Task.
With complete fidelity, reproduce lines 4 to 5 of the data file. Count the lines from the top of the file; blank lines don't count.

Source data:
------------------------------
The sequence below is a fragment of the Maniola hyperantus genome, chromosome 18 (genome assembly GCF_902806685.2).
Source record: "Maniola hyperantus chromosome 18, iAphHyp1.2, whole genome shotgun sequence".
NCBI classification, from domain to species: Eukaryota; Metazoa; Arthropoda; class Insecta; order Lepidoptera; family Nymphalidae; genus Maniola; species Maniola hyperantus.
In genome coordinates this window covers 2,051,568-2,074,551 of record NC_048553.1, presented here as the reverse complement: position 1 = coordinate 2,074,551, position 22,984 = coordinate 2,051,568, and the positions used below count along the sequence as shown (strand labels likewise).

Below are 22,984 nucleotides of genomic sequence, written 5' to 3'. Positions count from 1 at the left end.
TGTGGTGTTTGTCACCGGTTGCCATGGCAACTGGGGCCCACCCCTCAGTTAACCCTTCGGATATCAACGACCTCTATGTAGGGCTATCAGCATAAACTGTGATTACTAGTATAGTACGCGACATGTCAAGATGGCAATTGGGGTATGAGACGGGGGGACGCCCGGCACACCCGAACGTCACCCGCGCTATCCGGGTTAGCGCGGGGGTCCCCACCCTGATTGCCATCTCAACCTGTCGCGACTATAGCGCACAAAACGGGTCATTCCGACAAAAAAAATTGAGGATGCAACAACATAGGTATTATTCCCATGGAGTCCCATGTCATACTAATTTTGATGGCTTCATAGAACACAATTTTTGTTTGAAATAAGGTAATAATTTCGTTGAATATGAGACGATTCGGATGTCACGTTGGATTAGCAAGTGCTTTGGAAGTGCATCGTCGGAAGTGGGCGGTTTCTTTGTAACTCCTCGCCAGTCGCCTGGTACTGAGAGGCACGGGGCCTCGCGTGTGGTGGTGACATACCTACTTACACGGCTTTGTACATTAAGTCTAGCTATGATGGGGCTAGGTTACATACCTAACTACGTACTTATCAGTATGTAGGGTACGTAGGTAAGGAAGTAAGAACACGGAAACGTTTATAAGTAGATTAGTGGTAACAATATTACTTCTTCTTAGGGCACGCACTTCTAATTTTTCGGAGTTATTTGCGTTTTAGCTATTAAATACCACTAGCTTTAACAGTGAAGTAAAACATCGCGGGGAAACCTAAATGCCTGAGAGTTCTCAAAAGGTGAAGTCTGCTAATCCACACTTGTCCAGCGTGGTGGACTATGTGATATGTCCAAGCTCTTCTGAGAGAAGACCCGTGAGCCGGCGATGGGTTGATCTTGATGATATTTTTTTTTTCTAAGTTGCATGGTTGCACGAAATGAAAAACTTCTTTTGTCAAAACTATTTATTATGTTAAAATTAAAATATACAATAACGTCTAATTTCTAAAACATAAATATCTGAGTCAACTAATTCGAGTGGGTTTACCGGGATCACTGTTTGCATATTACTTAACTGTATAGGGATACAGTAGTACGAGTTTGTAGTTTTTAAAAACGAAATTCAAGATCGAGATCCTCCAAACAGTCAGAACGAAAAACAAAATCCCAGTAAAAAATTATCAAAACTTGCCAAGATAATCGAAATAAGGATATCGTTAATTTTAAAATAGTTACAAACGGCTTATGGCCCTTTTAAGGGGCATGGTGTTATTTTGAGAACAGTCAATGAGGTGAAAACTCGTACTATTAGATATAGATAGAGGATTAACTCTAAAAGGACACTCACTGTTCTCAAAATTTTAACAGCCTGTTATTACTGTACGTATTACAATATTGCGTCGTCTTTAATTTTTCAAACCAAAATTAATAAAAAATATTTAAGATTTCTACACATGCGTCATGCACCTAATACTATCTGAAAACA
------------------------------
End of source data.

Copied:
In genome coordinates this window covers 2,051,568-2,074,551 of record NC_048553.1, presented here as the reverse complement: position 1 = coordinate 2,074,551, position 22,984 = coordinate 2,051,568, and the positions used below count along the sequence as shown (strand labels likewise).

Below are 22,984 nucleotides of genomic sequence, written 5' to 3'. Positions count from 1 at the left end.